Resistance to Infectious Disease

Our laboratory studies the immune response to infectious diseases, with a primary focus on the factors associated with initial innate recognition of the pathogen. The innate immune system is an evolutionarily conserved aspect of immunity. How the innate immune system recognizes and responds to infection can have profound affects on the adaptive response and ultimately the fate of the host. Understanding how stimulation of the innate immune system leads to different clinical outcomes is critical to understanding the genetic basis of disease resistance.  As part of this work, we use different in vitro and in vivo models to identify common responses across different host species.  Understanding how different species detect and respond to infection allows for the development of therapies which will work against large classes of pathogens and for a wide variety of animal species.  

Given the diversity of the host models used, a large aspect of our research involves identifying and characterizing the host response genes. 

Mechanism of Astrovirus Induced Disease
Astroviruses are small non-enveloped single stranded positive sense RNA viruses which are known to be a leading cause of acute diarrheal disease in the young of multiple mammalian and avian species.  Our laboratory uses an astrovirus associated with severe diarrheal disease of young turkeys, type-2 turkey astrovirus (TAstV-2), as a model for understanding the mechanism of disease and the host response involved in clearing the infection.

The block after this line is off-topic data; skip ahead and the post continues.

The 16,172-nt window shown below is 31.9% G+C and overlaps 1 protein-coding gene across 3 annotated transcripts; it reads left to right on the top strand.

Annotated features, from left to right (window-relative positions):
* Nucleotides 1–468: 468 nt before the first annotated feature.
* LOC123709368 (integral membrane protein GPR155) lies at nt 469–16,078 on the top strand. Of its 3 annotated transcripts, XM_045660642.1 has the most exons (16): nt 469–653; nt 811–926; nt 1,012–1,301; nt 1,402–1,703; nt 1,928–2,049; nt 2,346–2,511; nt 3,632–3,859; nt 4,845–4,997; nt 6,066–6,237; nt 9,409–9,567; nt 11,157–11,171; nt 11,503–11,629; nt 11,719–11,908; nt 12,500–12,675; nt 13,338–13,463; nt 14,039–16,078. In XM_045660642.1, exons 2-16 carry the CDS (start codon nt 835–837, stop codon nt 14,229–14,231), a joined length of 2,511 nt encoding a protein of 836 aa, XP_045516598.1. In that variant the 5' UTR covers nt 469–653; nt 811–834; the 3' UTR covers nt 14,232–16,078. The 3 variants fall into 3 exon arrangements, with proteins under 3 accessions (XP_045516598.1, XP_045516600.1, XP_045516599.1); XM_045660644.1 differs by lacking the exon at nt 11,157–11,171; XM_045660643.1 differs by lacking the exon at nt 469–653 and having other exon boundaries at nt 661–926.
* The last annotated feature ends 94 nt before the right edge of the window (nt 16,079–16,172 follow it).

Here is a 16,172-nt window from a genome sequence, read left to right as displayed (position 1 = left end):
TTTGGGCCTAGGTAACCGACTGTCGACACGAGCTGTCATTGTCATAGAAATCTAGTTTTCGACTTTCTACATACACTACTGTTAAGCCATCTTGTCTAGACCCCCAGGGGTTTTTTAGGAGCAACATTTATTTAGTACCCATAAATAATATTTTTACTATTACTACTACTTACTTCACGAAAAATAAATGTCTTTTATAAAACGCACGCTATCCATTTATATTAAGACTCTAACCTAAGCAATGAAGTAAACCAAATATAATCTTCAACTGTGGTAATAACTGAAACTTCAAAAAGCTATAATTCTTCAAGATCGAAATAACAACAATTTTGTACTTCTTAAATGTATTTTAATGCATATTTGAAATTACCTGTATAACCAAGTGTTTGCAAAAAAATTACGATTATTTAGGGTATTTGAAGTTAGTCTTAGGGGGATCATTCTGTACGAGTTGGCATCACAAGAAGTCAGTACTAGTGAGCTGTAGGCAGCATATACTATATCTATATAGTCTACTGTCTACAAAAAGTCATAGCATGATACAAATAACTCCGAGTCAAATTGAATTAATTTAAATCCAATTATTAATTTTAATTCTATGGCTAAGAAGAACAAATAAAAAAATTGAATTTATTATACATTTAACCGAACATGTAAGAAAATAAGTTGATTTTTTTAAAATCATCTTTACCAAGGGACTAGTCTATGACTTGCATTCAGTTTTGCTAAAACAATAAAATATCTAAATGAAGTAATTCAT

Studies in our laboratory suggest astrovirus infection affects the apical expression and function of proteins involved in the absorption and transport of ions and nutrients.  These changes likely lead to an osmotic imbalance which is at least partially involved in the development of diarrhea.

Innate Resistance to Viral Infection
Normal host cells express several internal and external proteins responsible for detecting the presence of a virus, and initiating the response that will alert the immune system.  The proteins involved in this detection recognize pathogens based on pattern and are germline encoded.  Therefore allelic variation in these proteins can result in very different innate responses to virus infection and ultimately clinical disease.  Our laboratory has developed a panel of primary fibroblast cells from genetically distinct lines of chickens and have determined these cells respond differently to different types of viral challenges in vitro.  

Selected Publications
P. K. Nighot, A. Moeser, R. A. Ali, A. T. Blikslager, and M. D. Koci. Astrovirus infection induces sodium malabsorption and redistributes sodium hydrogen exchanged expression. Virology. 401:146-54, 2010.

E. Strain, L. A. Kelley, S. Schultz-Cherry, S. V. Muse, and M. D. Koci. Genomic Analysis of Closely Related Astroviruses. Journal of Virology. 82: 5099-5103, 2008. 

M. D. Koci, L. A. Kelley, D. L. Larsen, and S. Schultz-Cherry. Astrovirus-induced synthesis of nitric oxide contributes to virus control during infection. Journal of Virology. 78:1564-1574, 2004.

M. D. Koci, L. A. Moser, L. A. Kelley, D. L. Larsen, C. C. Brown, and S. Schultz-Cherry. Astrovirus induces diarrhea in the absence of inflammation and cell death. Journal of Virology. 77:11798-11808, 2003.
(Assistant Professor, Viral Immunology)
Jim Croom
(Professor, Nutrtional Physiology)
Rizwana Ali
(Research Specialist)
Tamer Helmy
Anne Ballou
(PhD Student)

919.515.5388 (office)
919.515.5393 (lab)
919.515.2625 (fax)